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AbstractA reprint of a technical paper from 1986 which details the design and development of the Digital Radio Concentrator System deployed by Telstra to provide automatic telephone services throughout outback Australia.
This historic paper (Martello, Lopes, Worsdell & Bannister, 1986) details the design and development of the Digital Radio Concentrator System (DRCS), which was deployed by Telstra’s predecessor, Telecom Australia, to provide automatic telephone services to customers throughout outback Australia in the 1980s. Prior to DRCS, rural customers were connected to manual exchanges where operators physically connected calls and often relied on the vagaries of high frequency two-way radio.
Telecom’s National Rural and Remote Programme at the time aimed to extend automatic telecommunication services to rural and remote areas by 1990. The DRCS was used to convert about 6,000 manual services and connect between 3,000 and 4,000 customers in remote areas.
The DRCS system was initially conceived by Telecom Research Laboratories and purposely designed to suit homestead-based customers and withstand Australian environmental extremes. The DRCS provided a connection from the local exchange to the customer using a pair of duplex, time-division-multiplexed, digital radio bearers. These bearers can carry 15 circuits and are shared between up to 127 customers via a concentrating switch at the exchange, hence the Digital Radio Concentrator name. The bearers are regenerated at repeaters typically 50 km apart, and there is a performance limit of around 13 repeaters in tandem, or a nominal range limit of about 600 km.
Notwithstanding these limitations, Telecom installed about 1,000 repeaters and covered 2.8 million square kilometres by the end of the programme. See the map from Brass (1993), originally published in Australian Geographic, reproduced at the end of this article.
The significant distances encountered in remote Australia between telephone exchanges and subscribers essentially excludes cable connections due to the high cost of connection. This is why Telecom Research Laboratories specified a regenerative digital radio scheme with burst transmission to provide maximum system flexibility and minimal power consumption.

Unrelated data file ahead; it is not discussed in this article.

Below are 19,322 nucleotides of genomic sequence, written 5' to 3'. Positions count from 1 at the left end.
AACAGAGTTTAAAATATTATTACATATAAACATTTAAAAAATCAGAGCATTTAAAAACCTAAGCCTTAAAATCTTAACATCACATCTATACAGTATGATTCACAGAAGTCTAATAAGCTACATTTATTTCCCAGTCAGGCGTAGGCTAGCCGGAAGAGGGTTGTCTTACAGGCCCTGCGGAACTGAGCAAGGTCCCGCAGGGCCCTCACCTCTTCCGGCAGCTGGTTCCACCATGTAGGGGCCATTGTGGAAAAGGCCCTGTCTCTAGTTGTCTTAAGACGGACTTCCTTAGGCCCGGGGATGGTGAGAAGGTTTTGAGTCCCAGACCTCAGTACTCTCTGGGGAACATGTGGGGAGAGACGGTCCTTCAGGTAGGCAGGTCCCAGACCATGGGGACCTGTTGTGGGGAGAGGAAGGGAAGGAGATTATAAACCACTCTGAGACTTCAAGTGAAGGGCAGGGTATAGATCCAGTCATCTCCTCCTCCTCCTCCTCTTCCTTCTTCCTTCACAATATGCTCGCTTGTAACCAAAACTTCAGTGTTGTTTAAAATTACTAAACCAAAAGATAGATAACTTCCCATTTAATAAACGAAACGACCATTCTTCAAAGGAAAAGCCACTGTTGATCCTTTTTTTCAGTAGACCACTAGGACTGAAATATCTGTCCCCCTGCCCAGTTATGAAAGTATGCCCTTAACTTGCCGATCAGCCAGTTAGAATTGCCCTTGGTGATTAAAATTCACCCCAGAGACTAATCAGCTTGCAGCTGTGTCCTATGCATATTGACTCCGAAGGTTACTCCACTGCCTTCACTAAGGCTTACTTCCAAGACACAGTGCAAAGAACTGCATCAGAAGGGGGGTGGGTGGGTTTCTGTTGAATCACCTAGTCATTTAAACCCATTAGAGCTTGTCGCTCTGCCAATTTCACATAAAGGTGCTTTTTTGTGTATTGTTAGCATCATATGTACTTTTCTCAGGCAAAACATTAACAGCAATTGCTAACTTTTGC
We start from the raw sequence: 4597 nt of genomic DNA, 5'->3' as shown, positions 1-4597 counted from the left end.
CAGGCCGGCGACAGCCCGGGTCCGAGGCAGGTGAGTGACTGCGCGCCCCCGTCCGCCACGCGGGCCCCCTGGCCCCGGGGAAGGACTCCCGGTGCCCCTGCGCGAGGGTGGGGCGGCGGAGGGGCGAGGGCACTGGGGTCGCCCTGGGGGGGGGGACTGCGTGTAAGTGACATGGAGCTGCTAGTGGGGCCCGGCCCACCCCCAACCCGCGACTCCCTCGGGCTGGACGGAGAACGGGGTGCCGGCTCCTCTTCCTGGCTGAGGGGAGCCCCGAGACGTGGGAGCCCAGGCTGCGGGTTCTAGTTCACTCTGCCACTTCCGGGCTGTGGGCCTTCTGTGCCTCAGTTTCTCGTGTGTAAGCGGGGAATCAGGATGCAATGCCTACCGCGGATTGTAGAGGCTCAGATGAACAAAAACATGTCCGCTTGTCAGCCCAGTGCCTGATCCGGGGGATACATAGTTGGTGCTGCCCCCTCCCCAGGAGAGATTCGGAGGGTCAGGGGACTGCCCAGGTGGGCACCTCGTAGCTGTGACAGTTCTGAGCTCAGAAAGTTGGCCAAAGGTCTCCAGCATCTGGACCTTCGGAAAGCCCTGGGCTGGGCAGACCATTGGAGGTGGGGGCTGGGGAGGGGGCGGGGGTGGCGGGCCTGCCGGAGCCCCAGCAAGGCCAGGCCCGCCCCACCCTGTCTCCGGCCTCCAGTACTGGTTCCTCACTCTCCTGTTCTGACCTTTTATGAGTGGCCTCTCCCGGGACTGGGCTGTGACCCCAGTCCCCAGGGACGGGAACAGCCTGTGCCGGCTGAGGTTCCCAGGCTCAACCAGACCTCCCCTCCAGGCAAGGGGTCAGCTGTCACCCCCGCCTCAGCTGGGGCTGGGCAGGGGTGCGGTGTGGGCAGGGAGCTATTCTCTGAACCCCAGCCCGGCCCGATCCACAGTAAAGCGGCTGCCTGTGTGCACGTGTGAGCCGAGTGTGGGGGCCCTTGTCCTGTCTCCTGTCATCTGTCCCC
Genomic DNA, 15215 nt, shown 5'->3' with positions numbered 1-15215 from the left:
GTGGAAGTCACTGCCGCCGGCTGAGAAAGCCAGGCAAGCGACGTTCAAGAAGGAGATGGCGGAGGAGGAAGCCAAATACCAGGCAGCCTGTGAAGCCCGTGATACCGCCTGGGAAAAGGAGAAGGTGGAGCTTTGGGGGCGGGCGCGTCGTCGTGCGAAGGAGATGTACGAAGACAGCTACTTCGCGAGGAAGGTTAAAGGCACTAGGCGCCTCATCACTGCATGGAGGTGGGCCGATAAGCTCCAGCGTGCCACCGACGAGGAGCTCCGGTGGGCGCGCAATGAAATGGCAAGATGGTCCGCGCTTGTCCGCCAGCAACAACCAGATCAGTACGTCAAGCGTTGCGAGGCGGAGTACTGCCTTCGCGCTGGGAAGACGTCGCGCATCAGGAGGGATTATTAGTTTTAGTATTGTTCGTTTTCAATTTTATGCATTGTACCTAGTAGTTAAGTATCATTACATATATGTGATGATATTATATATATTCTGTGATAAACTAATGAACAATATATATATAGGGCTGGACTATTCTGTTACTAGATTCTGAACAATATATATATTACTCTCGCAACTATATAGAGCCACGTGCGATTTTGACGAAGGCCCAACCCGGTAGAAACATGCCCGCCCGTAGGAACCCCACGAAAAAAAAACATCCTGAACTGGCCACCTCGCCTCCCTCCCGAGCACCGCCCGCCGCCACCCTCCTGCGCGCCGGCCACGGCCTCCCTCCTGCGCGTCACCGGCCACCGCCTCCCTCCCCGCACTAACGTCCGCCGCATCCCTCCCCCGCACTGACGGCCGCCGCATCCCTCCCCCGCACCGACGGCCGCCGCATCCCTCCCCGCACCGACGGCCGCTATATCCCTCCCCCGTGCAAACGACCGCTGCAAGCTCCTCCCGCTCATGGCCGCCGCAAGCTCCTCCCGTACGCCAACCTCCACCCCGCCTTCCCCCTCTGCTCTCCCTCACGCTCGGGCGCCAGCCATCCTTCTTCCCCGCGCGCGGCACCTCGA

Telecom issued a worldwide tender for the DRCS equipment in 1980, including a staged development programme to industrialise the design and to demonstrate the equipment feasibility. NEC Australia was the successful tenderer; and extensive testing of prototypes and digital transmission studies were undertaken to prove performance. Telecom first trialled the DRCS in Western Australia at Meekatharra and Mt Magnet in 1985.
The paper provides readers with details of the digital frame structures and the switching and control arrangements. It also details the radio path surveys undertaken by helicopter to design the systems. The tower heights and system configurations are given, as well as the functions and responsibilities of the various Telecom installation groups who made this state-of-the-art project successful.
Solar power was provided at both the subscriber and repeater sites, ensuring the system continued to operate independently of the often-unreliable mains power. The DRCS systems operated for about 20 years and during that time went through an evolution to a higher capacity version. As recognition of its achievements in DRCS, Telecom was awarded the 1986 Engineering Excellence Award by the Institute of Engineers Australia, Queensland Division.
Martell, P. H., Lopes, P., Worsdell, G., & Bannister, G. P. (1986). The Digital Radio Concentrator System — DRCS, Telecommunication Journal of Australia, 36(3), 3-22.
Brass, K. (1993). The phone goes bush, Australian Geographic, 29, 56-75, January-March. The article was reproduced by Telstra and the Telstra reprint is available at http://www.coxhill.com/trlhistory/media/The%20Phone%20Goes%20Bush.pdf
The TJA Cover from March 1986
The cover of the Journal showed an outback family watching a DRCS installation.
Please download the PDF version for the complete paper, including the historical reprint. TelSoc is considering streamlining the journal publication process by presenting papers only in PDF format on the TelSoc website. We encourage your feedback on this initiative.